Getting a Charge Out of a Drone Instructor

Chelsea Anais Wilson was on her way to meet her cousins at a magic show at Illusions Bar & Theater in downtown Baltimore in May 2019 when her phone ran out of juice.

“I was using my phone as a GPS,” said Ms. Wilson, 31, who walked through a bustling Preakness Stakes Week event with dozens of booths, hoping to charge her phone at one and get her bearings.

She struck out with two vendors — but on the third try she encountered Austin Wayne Brown, 36, a drone instructor. His booth was a 20-by-10-foot flight cage set up with six drones and several wooden horse obstacles; he was able to connect her phone to his laptop.

“She was a nice, attractive lady, and I was single,” said Mr. Brown, a founder of Global Air Media, a drone services provider in Baltimore, and the Global Air Drone Academy, a nonprofit that teaches drone technology to underserved youth in hopes of encouraging STEM careers. He graduated from Salisbury University in Salisbury, Md., and received a master’s degree in political management from George Washington University.

As her phone lay charging, he whisked her to the front of the line, and taught her to fly a drone. But dating was far from her mind — even when she offered him some of her pizza.

“I was on a man fast,” said Ms. Wilson, who was gearing up for a job in the Foreign Service that summer. The six-month fast, coincidentally, ended that day.

“I just wanted to start fresh mentally, spiritually and physically,” she said.

Ms. Wilson, now a public diplomacy officer at the United States Department of State, finished her first tour in Rio de Janeiro last December, and is to begin another in El Salvador this summer.

She runs the blog Hey Ms. Traveler, which educates women and underrepresented youth about travel and careers in international affairs. She graduated cum laude from Juniata College in Huntingdon, Pa., and received a master’s degree in international and intercultural communication from American University.

Mr. Brown later gave her his card, which she inadvertently misplaced.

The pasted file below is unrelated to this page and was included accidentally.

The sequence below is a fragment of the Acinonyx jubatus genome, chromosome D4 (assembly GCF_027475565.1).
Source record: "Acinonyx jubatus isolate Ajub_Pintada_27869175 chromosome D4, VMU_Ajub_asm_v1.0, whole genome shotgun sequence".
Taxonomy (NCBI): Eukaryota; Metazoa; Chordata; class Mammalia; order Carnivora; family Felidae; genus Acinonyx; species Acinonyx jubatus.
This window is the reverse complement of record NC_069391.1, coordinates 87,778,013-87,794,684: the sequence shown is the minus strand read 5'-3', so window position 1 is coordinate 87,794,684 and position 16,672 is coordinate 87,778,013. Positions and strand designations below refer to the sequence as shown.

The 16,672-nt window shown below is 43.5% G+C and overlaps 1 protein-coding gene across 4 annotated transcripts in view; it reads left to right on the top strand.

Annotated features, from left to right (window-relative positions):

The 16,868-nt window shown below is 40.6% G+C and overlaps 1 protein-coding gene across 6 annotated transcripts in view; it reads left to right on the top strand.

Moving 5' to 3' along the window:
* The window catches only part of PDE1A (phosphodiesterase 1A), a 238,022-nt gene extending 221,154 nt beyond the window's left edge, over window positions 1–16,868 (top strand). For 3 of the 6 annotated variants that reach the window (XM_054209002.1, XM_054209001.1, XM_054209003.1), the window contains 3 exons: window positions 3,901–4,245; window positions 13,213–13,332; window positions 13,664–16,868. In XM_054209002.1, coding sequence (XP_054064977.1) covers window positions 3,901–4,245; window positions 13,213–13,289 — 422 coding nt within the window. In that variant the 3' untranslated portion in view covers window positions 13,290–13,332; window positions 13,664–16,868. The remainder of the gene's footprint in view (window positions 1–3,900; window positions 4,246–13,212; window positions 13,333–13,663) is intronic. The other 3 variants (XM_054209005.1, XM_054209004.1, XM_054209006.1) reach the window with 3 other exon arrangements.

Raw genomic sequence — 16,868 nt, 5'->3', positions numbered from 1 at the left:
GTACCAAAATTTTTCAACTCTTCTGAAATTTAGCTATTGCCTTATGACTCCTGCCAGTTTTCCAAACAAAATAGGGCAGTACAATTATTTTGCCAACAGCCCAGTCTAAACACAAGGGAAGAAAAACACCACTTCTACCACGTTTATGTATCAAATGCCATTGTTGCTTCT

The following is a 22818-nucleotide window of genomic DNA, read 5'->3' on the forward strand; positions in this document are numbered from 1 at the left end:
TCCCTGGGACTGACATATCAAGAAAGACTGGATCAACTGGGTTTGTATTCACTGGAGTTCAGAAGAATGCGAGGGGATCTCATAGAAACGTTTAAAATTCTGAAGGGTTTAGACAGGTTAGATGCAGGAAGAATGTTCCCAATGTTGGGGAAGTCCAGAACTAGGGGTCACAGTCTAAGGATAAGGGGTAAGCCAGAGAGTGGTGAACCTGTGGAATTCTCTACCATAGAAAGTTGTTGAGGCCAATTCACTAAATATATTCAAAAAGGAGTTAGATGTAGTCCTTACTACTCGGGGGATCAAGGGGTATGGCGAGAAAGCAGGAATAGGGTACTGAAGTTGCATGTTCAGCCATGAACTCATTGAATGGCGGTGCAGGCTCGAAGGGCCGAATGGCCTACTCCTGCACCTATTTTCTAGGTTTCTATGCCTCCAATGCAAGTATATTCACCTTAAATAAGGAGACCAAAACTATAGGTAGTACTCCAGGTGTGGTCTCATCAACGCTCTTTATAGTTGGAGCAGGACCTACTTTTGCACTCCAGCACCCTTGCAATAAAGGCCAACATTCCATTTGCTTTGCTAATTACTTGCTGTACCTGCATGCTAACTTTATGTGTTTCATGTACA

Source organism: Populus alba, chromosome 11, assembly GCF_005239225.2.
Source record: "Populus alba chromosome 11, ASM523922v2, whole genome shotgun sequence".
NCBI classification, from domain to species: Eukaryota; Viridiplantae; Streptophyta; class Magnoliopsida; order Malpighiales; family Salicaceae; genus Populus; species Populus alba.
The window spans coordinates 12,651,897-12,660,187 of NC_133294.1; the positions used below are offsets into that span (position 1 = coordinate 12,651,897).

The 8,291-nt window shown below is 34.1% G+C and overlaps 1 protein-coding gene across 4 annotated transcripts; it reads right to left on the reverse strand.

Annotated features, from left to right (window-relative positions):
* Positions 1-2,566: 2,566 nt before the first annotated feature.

No matter. A couple of days later, clear across town, in a Giant supermarket parking lot, Ms. Wilson stopped a shopping cart from careening into a silver BMW.

“Aren’t you Chelsea?” asked Mr. Brown, who was carrying a 32-pack carton of water to the car, which happened to be his mother’s. “I was hoping to hear from you,” he said. When she explained she lost his card, he dug up another — his last. She emailed him two days later.

A couple of weeks later, in June 2019, the two, who both grew up in Baltimore, met for lunch at Ryleigh’s Oyster to vet each other before setting up a real date — fishing in Lake Roland Park.

They spent over three hours on that date along a secluded sandy spot, quite happily, even without a catch, talking over the charcuterie he had prepared.

Their next date, at her suggestion, was roller skating, and Mr. Brown made a valiant effort to stay upright. “He was a trouper, and still is a trouper,” she said, and later that evening they had their first kiss.

Before the month was up, she moved to Washington for her Foreign Service training, and to his own amazement, he began making the drive there, often an hour and a half in traffic, several times a week.

“If a woman lived more than 20 minutes from me, it was a deal breaker,” Mr. Brown said of his previous approach.

In July, she found out she was posted to Rio de Janeiro. “One doesn’t have to wait more than two years to know they want to get married,” she told him around that time.

But after Covid-19 hit, her two-year deployment was delayed until the end of 2020.

“I’ll be right behind you,” said Mr. Brown, who boarded a nearly empty plane in 2021 to visit her just in time for Valentine’s Day. In July of that year, when she visited Baltimore, he proposed close to the spot of their first date along Lake Roland.

On Feb. 11, the Rev. Gemechu Y. Raga, a Roman Catholic priest, performed the ceremony at Cathedral of Mary Our Queen in Baltimore, where the couple, who now lives in Washington, jumped the broom before 150 guests, and then celebrated nearby at the Vollmer Center, an events space inside the Cylburn Arboretum.

“I travel for work overseas,” she said. “I wanted to come home to Baltimore for my wedding. I wanted my grandmother to be there.”